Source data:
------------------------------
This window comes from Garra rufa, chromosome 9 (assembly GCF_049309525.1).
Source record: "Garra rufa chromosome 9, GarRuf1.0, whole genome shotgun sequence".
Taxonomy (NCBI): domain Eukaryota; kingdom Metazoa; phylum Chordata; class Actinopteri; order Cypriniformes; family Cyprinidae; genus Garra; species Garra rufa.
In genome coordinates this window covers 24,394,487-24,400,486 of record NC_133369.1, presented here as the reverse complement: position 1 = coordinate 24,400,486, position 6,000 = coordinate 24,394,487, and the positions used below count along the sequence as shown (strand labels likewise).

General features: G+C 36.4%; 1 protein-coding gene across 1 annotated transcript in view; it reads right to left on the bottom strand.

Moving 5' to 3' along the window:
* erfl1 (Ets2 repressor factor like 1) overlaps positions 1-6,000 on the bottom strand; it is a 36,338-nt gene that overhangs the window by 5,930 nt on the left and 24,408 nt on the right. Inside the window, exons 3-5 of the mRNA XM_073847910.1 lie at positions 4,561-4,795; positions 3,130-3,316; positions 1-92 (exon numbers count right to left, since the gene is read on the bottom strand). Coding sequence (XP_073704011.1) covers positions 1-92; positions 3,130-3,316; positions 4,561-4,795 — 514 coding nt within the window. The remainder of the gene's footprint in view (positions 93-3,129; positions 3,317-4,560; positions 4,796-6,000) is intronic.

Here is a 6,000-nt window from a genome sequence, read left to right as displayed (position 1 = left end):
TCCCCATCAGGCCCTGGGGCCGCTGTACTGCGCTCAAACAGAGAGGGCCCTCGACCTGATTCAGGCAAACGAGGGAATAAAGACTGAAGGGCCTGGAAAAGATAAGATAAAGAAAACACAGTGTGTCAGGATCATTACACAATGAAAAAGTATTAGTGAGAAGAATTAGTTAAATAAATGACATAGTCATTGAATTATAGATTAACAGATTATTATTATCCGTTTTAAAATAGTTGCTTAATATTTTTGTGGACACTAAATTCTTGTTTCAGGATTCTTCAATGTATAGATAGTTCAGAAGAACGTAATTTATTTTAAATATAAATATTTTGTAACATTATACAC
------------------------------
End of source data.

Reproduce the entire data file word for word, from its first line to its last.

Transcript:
This window comes from Garra rufa, chromosome 9 (assembly GCF_049309525.1).
Source record: "Garra rufa chromosome 9, GarRuf1.0, whole genome shotgun sequence".
Taxonomy (NCBI): domain Eukaryota; kingdom Metazoa; phylum Chordata; class Actinopteri; order Cypriniformes; family Cyprinidae; genus Garra; species Garra rufa.
In genome coordinates this window covers 24,394,487-24,400,486 of record NC_133369.1, presented here as the reverse complement: position 1 = coordinate 24,400,486, position 6,000 = coordinate 24,394,487, and the positions used below count along the sequence as shown (strand labels likewise).

General features: G+C 36.4%; 1 protein-coding gene across 1 annotated transcript in view; it reads right to left on the bottom strand.

Moving 5' to 3' along the window:
* erfl1 (Ets2 repressor factor like 1) overlaps positions 1-6,000 on the bottom strand; it is a 36,338-nt gene that overhangs the window by 5,930 nt on the left and 24,408 nt on the right. Inside the window, exons 3-5 of the mRNA XM_073847910.1 lie at positions 4,561-4,795; positions 3,130-3,316; positions 1-92 (exon numbers count right to left, since the gene is read on the bottom strand). Coding sequence (XP_073704011.1) covers positions 1-92; positions 3,130-3,316; positions 4,561-4,795 — 514 coding nt within the window. The remainder of the gene's footprint in view (positions 93-3,129; positions 3,317-4,560; positions 4,796-6,000) is intronic.

Here is a 6,000-nt window from a genome sequence, read left to right as displayed (position 1 = left end):
TCCCCATCAGGCCCTGGGGCCGCTGTACTGCGCTCAAACAGAGAGGGCCCTCGACCTGATTCAGGCAAACGAGGGAATAAAGACTGAAGGGCCTGGAAAAGATAAGATAAAGAAAACACAGTGTGTCAGGATCATTACACAATGAAAAAGTATTAGTGAGAAGAATTAGTTAAATAAATGACATAGTCATTGAATTATAGATTAACAGATTATTATTATCCGTTTTAAAATAGTTGCTTAATATTTTTGTGGACACTAAATTCTTGTTTCAGGATTCTTCAATGTATAGATAGTTCAGAAGAACGTAATTTATTTTAAATATAAATATTTTGTAACATTATACAC